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Asset Forfeiture in Drug Crime Cases
Asset forfeiture occurs when the government takes and seizes ownership of property because they believe it was acquired through illegal conduct, or was used to commit a crime. Federal and state law dictate the conditions that provide for law enforcement to seize assets. They also set specific procedures that must be followed before a seizure occurs. In California, recent law has changed regarding asset forfeiture in drug crime cases, restricting overzealous law enforcement from seizing assets unless certain circumstances are met. Riverside drug crime lawyer Gregory H. Comings works to ensure clients preserve their assets and their reputation. He is knowledgeable concerning procedural requirements and the abuses of forfeiture that occur. Riverside residents receive a tailored strategy to protect their freedom and their property from law enforcement interference.
California drug laws form the basis for the majority of forfeitures. Typically, drug forfeiture cases require the government to convict someone of an offense before forfeiture of their assets. In most cases, the conviction is for an “underlying or related criminal action.” Property that is tied to the crime may be seized, including items such as airplanes, boats, or securities and money.
For all drug forfeiture cases, there is a distinction between government seizure of property, and government forfeiture of property. Upon arrest, law enforcement has the right to seize or take assets immediately. When the government seizes property, the defendant need not be convicted of a crime. Ownership of the property will pass to the government after a conviction.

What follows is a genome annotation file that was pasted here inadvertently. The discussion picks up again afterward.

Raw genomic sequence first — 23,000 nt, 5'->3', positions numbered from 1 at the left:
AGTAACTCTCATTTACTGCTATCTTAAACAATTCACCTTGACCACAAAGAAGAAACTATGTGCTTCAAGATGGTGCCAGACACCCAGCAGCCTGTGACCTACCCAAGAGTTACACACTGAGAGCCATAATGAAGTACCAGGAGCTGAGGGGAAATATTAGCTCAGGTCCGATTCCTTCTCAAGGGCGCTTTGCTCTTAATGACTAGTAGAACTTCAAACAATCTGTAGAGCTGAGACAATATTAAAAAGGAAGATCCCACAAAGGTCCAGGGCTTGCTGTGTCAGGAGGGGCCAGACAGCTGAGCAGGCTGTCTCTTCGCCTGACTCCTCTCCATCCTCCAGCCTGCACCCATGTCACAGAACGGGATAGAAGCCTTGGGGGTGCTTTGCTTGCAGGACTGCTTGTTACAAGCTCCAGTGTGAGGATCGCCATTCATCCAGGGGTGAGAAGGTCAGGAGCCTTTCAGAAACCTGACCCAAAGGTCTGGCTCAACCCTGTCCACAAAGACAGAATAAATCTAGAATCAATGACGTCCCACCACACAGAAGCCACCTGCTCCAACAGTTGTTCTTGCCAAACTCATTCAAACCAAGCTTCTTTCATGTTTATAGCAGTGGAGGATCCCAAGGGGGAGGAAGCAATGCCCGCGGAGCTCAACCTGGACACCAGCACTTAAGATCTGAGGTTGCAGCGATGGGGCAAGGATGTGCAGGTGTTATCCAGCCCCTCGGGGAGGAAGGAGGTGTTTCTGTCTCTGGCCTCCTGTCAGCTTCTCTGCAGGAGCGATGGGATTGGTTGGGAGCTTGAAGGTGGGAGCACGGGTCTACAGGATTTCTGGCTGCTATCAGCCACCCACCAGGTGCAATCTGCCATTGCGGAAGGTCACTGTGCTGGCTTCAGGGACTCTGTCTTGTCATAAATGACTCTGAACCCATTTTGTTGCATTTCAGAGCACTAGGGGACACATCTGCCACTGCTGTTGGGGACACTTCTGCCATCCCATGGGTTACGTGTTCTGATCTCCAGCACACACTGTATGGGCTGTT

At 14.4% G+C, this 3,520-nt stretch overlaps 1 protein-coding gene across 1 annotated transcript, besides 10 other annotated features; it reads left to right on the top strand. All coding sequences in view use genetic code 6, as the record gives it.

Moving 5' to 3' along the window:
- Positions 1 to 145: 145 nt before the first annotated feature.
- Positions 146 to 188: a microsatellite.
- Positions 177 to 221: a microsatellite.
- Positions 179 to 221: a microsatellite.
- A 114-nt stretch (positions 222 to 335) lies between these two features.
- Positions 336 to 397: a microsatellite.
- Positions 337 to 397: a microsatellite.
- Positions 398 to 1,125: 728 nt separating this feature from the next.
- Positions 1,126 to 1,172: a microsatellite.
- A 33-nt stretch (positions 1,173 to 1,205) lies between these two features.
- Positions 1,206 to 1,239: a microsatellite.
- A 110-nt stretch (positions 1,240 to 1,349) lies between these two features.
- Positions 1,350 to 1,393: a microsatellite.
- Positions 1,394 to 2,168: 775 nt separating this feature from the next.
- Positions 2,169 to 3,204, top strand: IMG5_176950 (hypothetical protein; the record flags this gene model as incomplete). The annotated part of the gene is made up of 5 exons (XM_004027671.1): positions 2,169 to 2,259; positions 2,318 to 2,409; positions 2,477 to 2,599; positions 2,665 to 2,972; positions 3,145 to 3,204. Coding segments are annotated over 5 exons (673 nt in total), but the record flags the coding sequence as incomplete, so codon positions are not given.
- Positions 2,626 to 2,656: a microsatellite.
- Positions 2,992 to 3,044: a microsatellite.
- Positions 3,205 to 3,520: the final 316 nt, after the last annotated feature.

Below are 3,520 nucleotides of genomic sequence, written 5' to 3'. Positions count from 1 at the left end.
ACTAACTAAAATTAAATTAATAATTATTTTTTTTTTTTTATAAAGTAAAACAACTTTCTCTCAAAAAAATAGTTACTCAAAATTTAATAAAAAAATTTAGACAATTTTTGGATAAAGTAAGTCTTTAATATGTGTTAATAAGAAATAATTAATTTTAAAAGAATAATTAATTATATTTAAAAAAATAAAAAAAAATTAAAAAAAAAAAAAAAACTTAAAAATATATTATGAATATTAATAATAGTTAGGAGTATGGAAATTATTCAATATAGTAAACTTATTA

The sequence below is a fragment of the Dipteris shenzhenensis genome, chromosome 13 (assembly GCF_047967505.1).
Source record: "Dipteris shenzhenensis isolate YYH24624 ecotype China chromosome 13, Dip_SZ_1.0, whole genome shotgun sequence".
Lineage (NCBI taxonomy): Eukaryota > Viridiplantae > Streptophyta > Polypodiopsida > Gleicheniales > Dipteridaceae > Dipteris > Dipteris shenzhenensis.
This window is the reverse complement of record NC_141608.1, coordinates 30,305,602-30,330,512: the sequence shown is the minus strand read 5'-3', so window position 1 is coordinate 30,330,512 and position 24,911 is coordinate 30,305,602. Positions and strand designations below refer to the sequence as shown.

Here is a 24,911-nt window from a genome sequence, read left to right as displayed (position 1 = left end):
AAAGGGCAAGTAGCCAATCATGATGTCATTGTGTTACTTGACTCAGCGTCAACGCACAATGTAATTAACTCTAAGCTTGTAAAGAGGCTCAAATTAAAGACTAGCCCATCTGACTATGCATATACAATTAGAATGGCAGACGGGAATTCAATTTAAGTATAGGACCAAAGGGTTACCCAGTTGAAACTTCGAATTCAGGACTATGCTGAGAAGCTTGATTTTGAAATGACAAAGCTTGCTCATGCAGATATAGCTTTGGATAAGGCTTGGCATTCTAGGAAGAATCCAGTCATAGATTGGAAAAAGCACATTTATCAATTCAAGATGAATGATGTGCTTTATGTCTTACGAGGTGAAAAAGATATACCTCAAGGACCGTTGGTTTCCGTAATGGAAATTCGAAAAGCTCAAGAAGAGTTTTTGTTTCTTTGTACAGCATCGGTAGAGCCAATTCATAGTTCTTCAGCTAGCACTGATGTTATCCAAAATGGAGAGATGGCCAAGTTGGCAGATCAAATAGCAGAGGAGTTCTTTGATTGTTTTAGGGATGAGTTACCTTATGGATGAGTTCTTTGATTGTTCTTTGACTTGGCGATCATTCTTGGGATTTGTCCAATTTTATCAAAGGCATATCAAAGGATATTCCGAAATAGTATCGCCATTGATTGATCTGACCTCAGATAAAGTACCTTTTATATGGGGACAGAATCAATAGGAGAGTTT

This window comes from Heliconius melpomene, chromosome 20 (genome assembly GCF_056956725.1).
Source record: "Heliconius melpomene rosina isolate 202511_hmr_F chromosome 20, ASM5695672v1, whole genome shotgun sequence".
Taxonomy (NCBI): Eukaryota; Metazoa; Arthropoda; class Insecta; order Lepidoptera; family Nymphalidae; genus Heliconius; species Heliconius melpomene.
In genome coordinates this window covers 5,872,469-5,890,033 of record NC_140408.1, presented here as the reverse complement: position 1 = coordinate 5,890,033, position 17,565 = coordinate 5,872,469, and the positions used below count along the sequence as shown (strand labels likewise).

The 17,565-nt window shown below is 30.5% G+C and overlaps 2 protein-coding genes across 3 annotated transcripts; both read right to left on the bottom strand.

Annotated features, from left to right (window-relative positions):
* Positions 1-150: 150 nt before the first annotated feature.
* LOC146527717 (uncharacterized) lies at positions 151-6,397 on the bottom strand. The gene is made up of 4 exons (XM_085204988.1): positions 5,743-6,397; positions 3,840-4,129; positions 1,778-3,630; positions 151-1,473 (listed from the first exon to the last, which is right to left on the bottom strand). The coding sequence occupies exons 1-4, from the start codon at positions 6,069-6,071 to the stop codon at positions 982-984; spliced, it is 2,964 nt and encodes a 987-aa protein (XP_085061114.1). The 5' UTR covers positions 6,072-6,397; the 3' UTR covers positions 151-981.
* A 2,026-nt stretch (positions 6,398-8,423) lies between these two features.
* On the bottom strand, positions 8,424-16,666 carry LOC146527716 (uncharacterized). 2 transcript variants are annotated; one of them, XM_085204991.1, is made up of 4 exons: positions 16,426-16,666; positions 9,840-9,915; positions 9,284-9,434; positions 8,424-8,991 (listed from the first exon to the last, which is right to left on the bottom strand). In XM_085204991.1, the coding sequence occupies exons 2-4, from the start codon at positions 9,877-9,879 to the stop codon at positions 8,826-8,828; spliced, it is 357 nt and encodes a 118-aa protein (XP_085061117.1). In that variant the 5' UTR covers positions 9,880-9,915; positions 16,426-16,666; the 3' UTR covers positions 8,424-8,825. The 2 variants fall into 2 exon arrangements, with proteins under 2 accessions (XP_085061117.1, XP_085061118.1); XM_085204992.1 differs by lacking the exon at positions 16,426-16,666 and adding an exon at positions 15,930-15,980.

A conviction requirement for forfeiture has exceptions. First, as set forth in the California Health & Safety Code, 11488.4k, drug-related property can be forfeited without a conviction if the defendant fails to appear for their case. The condition before forfeiture is that the government makes a “prima facie” case that the property is subject to asset forfeiture. In other words, the government must set forth evidence the property is related to a crime.
Another exception is for cash or securities valued at more than $40,000. These may be forfeited even if there is not a drug crime conviction. In order for the cash or securities to be forfeited, the government must prove the money originated or was intended for use in illegal drug transactions. When proving these factors, the burden of proof is “clear and convincing evidence” rather than “beyond a reasonable doubt.”
In drug cases, before asset forfeiture, the government must follow specific procedures, such as summary or judicial procedures. Additionally, law enforcement must only seize property that they have the requisite cause to seize. They are not entitled to seize nearby property, or other assets. In some cases, a strong defense may be presented during a forfeiture hearing.
Summary forfeiture occurs when the government can forfeit Schedule 1 drugs, without procedure such as a hearing. Marijuana, peyote, ecstasy, and heroin are drugs that may be subject to summary procedure. Marijuana may be returned if the person had the legal right to possession under California medical marijuana laws.
Administrative forfeiture refers to the taking or personal property, not real estate, valued below $25,000. The police are required to give public notice before forfeiting property. The person has a set period of time to challenge the property’s seizure. Judicial procedure may be used when the party challenges the seizure of property valued below $25,000 or the police seized property valued above $25,000. In these cases, a civil trial must be held before law enforcement forfeit the property.
An experienced lawyer can potentially defeat asset forfeiture in drug crime cases. Throughout the process of legal representation, Attorney Gregory H. Comings provides clear communication and is readily available to clients. To schedule a consultation, call our office at (951) 686-3457 or reach us online. We diligently protect the rights of clients residing in Riverside, Moreno Valley, Redlands, Rancho Cucamonga, Fontana, Indio, and Highland, as well as elsewhere throughout Riverside County.